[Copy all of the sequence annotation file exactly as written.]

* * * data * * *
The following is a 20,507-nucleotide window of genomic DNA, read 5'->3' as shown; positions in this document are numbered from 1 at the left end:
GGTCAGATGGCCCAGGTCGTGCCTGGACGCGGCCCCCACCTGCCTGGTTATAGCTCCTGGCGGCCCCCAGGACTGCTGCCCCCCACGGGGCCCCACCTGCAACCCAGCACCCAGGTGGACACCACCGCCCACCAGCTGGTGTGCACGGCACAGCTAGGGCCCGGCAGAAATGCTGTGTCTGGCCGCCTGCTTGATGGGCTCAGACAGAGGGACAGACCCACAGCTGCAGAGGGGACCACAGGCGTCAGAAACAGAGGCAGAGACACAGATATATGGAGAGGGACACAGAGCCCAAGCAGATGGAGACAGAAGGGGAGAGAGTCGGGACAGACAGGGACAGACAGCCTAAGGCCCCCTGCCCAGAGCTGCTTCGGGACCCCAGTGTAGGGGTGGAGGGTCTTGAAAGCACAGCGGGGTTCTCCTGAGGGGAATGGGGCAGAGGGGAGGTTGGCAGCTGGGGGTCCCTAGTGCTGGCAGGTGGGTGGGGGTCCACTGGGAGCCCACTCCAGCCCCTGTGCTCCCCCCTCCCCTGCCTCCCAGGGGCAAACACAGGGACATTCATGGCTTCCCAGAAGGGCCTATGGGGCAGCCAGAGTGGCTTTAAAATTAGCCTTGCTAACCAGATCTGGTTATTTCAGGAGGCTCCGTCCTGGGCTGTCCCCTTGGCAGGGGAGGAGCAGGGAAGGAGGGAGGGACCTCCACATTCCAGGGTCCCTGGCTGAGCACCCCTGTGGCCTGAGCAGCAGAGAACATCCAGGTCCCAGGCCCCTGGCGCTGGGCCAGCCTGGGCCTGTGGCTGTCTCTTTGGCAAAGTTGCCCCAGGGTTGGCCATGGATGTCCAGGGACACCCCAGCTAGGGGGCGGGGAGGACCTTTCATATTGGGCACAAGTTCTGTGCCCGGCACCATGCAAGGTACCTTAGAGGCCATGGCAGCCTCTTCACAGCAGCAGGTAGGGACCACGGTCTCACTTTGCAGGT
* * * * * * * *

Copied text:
The following is a 20,507-nucleotide window of genomic DNA, read 5'->3' as shown; positions in this document are numbered from 1 at the left end:
GGTCAGATGGCCCAGGTCGTGCCTGGACGCGGCCCCCACCTGCCTGGTTATAGCTCCTGGCGGCCCCCAGGACTGCTGCCCCCCACGGGGCCCCACCTGCAACCCAGCACCCAGGTGGACACCACCGCCCACCAGCTGGTGTGCACGGCACAGCTAGGGCCCGGCAGAAATGCTGTGTCTGGCCGCCTGCTTGATGGGCTCAGACAGAGGGACAGACCCACAGCTGCAGAGGGGACCACAGGCGTCAGAAACAGAGGCAGAGACACAGATATATGGAGAGGGACACAGAGCCCAAGCAGATGGAGACAGAAGGGGAGAGAGTCGGGACAGACAGGGACAGACAGCCTAAGGCCCCCTGCCCAGAGCTGCTTCGGGACCCCAGTGTAGGGGTGGAGGGTCTTGAAAGCACAGCGGGGTTCTCCTGAGGGGAATGGGGCAGAGGGGAGGTTGGCAGCTGGGGGTCCCTAGTGCTGGCAGGTGGGTGGGGGTCCACTGGGAGCCCACTCCAGCCCCTGTGCTCCCCCCTCCCCTGCCTCCCAGGGGCAAACACAGGGACATTCATGGCTTCCCAGAAGGGCCTATGGGGCAGCCAGAGTGGCTTTAAAATTAGCCTTGCTAACCAGATCTGGTTATTTCAGGAGGCTCCGTCCTGGGCTGTCCCCTTGGCAGGGGAGGAGCAGGGAAGGAGGGAGGGACCTCCACATTCCAGGGTCCCTGGCTGAGCACCCCTGTGGCCTGAGCAGCAGAGAACATCCAGGTCCCAGGCCCCTGGCGCTGGGCCAGCCTGGGCCTGTGGCTGTCTCTTTGGCAAAGTTGCCCCAGGGTTGGCCATGGATGTCCAGGGACACCCCAGCTAGGGGGCGGGGAGGACCTTTCATATTGGGCACAAGTTCTGTGCCCGGCACCATGCAAGGTACCTTAGAGGCCATGGCAGCCTCTTCACAGCAGCAGGTAGGGACCACGGTCTCACTTTGCAGGT